So at my university, there have been professors who partner with industry, including a sex products company, one which develops devices.

What I'm curious about is how a PhD thesis is looked at which in part involves an area like this? Practically speaking, many skills involving machine design, control theory and perception systems are used so it's not a joke topic but I'm curious if the area itself has a negative impact on career development.

  • Is this for a PhD in engineering? I suspect there is not enough information available to give you an answer that is not primarily opinion-based. But generally speaking it is good for your career if you have vigorous, but not excessive, competition. Sep 6, 2020 at 3:07
  • This is probably unanswerable without country Sep 6, 2020 at 15:23

1 Answer 1


For a topic like this, I’d recommend making sure it’s something you’re comfortable having your identity tied to.

On this particular topic, I know folks who have outwardly countercultural identities built up, in which they've made work in this area part of said identity, and others for which they are more mainstream, matter-of-fact about the role of sexuality in everyday lives.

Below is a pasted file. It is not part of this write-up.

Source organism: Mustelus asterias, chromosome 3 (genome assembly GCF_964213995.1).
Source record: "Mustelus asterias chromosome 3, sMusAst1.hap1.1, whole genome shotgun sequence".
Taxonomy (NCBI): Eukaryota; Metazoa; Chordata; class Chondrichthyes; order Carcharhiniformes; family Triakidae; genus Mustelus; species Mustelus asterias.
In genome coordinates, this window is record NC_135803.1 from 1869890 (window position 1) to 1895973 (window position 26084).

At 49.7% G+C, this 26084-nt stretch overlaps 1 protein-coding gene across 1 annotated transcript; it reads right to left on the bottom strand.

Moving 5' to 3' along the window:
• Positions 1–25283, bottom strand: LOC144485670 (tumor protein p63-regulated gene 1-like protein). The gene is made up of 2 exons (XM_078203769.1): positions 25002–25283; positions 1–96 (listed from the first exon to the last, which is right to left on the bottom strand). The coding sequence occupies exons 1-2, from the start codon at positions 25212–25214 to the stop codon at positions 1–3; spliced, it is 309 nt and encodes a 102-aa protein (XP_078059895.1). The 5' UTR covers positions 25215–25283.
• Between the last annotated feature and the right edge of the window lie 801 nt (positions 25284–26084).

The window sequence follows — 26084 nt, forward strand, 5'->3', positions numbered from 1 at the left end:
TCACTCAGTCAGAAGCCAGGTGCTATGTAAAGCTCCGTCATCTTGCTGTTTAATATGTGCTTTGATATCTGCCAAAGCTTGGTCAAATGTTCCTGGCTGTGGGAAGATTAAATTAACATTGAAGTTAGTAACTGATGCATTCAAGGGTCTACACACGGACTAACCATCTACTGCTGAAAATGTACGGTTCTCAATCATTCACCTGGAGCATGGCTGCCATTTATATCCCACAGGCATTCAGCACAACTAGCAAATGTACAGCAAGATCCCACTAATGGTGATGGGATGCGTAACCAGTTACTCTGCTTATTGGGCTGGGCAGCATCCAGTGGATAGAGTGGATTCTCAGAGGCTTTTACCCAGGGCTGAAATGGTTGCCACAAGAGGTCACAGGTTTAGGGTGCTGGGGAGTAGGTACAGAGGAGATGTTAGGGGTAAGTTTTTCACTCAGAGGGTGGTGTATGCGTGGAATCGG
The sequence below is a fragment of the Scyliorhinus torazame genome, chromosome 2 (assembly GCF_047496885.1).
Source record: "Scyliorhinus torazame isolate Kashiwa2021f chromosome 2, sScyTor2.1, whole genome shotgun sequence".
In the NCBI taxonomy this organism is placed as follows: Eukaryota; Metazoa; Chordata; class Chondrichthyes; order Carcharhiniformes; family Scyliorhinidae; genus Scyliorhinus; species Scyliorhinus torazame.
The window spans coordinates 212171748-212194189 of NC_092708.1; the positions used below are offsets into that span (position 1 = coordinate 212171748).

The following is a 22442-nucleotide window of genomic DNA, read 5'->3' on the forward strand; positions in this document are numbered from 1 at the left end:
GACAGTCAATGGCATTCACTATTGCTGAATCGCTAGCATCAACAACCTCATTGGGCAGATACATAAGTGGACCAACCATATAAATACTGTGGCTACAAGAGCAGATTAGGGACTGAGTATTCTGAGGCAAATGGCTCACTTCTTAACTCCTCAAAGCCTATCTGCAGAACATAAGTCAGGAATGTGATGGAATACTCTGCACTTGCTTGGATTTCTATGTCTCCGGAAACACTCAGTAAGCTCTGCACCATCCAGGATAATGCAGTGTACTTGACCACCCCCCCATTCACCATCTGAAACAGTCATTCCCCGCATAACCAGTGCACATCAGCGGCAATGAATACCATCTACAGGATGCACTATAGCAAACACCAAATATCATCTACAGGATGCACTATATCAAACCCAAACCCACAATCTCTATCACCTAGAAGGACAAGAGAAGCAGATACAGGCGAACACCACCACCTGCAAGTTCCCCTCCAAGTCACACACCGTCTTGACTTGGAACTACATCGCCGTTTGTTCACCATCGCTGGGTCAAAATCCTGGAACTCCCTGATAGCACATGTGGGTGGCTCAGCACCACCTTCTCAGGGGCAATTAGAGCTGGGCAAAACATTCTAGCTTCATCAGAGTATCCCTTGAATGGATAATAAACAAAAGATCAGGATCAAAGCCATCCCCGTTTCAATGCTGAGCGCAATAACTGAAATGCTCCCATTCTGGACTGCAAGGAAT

The key thing to avoid would be a topic that made you personally feel awkward/embarrassed about telling people about it (unless you were sure that you wanted to become less embarrassed about it, and practiced braking down your discomfort before becoming committed to it).

With respect to careers, it will likely be limiting in some aspects, but open other doors (and this ties into the identity aspect via asking yourself what you actually want out of life).

  • Interesting, on a personal level I wouldn't have any problem developing products which target certain demographics(CIS het people) but I suspect the professor and company is more interested in alternative groups which I wouldn't be a good fit for. Sep 6, 2020 at 19:04

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